The Pool Room–Week Ending Friday 5th June 2009

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Before the Pool Room, a quick com­ment on Aus­trali­a’s recent 0.4% growth in GDP in the first quar­ter of 2009–largely due to a sur­prise growth in net exports–and the sequel the next day of a sur­prise trade deficit.

Briefly, the “text­book” def­i­n­i­tion of GDP is:


GDP equals Consump­tion plus Invest­ment plus Govern­ment spend­ing plus eXports minus iMports”

M fell by 9 bil­lion, X (more on this below) fell by 3 bil­lion, so there was a +6 bil­lion turn­around in the “net exports con­tri­bu­tion to GDP” (as it’s known).

Now for a health­ily grow­ing econ­o­my, all 5 fac­tors (C,I, G, X, and M) would be increasing–including M, since lots of the C+I+G are spent pur­chas­ing them. But sud­den­ly spend­ing on imports has dropped $9 bil­lion in a quarter–that’s of the order of 2% of GDP. That implies that spend­ing has dropped, not risen. This is not what I call a sus­tain­able “growth” pat­tern.

Sec­ond­ly, the increase in the vol­ume of exports that was spruiked when the GDP fig­ures came out was not all that it seemed. Ger­ard Minack of Mor­gan Stan­ley claimed that there had been a change in ABS method­ol­o­gy which led to the vol­ume of com­mod­i­ty exports bring sub­stan­tial­ly over­stat­ed.  That claim has now been reject­ed by the ABS, but as dis­cus­sion of this on Peter Mar­t­in’s site indi­cates, there are still very large prob­lems with esti­mat­ing the vol­ume of exports giv­en the extreme volatil­i­ty in com­mod­i­ty prices and exchange rates.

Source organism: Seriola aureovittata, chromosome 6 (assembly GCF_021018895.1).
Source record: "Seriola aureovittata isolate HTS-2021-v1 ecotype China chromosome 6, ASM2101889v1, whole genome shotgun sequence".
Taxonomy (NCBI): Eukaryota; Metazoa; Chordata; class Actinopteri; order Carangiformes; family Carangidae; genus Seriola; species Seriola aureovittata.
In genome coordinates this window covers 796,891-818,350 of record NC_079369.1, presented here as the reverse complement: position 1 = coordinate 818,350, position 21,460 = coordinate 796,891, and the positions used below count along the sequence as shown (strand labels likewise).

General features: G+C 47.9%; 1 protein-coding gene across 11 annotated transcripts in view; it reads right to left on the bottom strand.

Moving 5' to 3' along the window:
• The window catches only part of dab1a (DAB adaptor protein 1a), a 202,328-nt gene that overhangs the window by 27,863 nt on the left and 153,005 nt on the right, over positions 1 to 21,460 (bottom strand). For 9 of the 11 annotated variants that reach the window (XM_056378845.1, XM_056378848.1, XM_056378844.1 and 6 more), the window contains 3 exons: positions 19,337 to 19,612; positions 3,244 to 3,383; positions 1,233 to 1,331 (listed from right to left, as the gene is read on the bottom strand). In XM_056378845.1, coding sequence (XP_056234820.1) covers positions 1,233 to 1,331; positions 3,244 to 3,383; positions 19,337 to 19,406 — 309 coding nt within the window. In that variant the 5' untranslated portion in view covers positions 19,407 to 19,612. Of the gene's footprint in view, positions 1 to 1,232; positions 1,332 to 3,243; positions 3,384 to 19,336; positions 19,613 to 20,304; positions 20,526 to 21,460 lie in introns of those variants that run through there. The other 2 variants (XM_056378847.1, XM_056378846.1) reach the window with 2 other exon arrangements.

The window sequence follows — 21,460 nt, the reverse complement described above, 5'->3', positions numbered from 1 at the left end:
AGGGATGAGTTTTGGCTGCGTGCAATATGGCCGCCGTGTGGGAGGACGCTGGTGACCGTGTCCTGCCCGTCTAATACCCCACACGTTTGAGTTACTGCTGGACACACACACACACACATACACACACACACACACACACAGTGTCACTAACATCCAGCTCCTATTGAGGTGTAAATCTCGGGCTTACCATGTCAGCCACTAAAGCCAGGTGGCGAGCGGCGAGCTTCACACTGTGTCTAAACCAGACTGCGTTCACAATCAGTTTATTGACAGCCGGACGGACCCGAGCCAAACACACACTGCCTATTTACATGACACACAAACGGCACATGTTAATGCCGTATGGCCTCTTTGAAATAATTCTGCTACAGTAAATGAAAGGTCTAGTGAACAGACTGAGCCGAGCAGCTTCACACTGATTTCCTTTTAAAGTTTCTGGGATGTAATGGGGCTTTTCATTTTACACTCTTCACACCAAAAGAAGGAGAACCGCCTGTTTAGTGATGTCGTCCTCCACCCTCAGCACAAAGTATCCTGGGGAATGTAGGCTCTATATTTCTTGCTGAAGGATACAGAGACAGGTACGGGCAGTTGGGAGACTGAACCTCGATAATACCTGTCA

Part of the ABS’s reply to Ger­ard’s arti­cle in The Age implies that this unre­li­a­bil­i­ty of export vol­ume cal­cu­la­tions will con­tin­ue for some time:

The vol­ume mea­sures of exports of bulk com­modi­ties …  are cal­cu­lat­ed by mul­ti­ply­ing the quan­ti­ties of such exports, as report­ed by exporters in tonnes or some oth­er unit of quan­ti­ty, by the aver­age price of such com­modi­ties, as report­ed by exporters in the ref­er­ence year. For the March quar­ter 2009 vol­ume esti­mates, 2006-07 is the ref­er­ence year for prices. The ref­er­ence year prices are updat­ed annu­al­ly, in the Sep­tem­ber quar­ter accounts. For exam­ple, the Sep­tem­ber quar­ter 2009 accounts will use aver­age prices report­ed in 2007-08.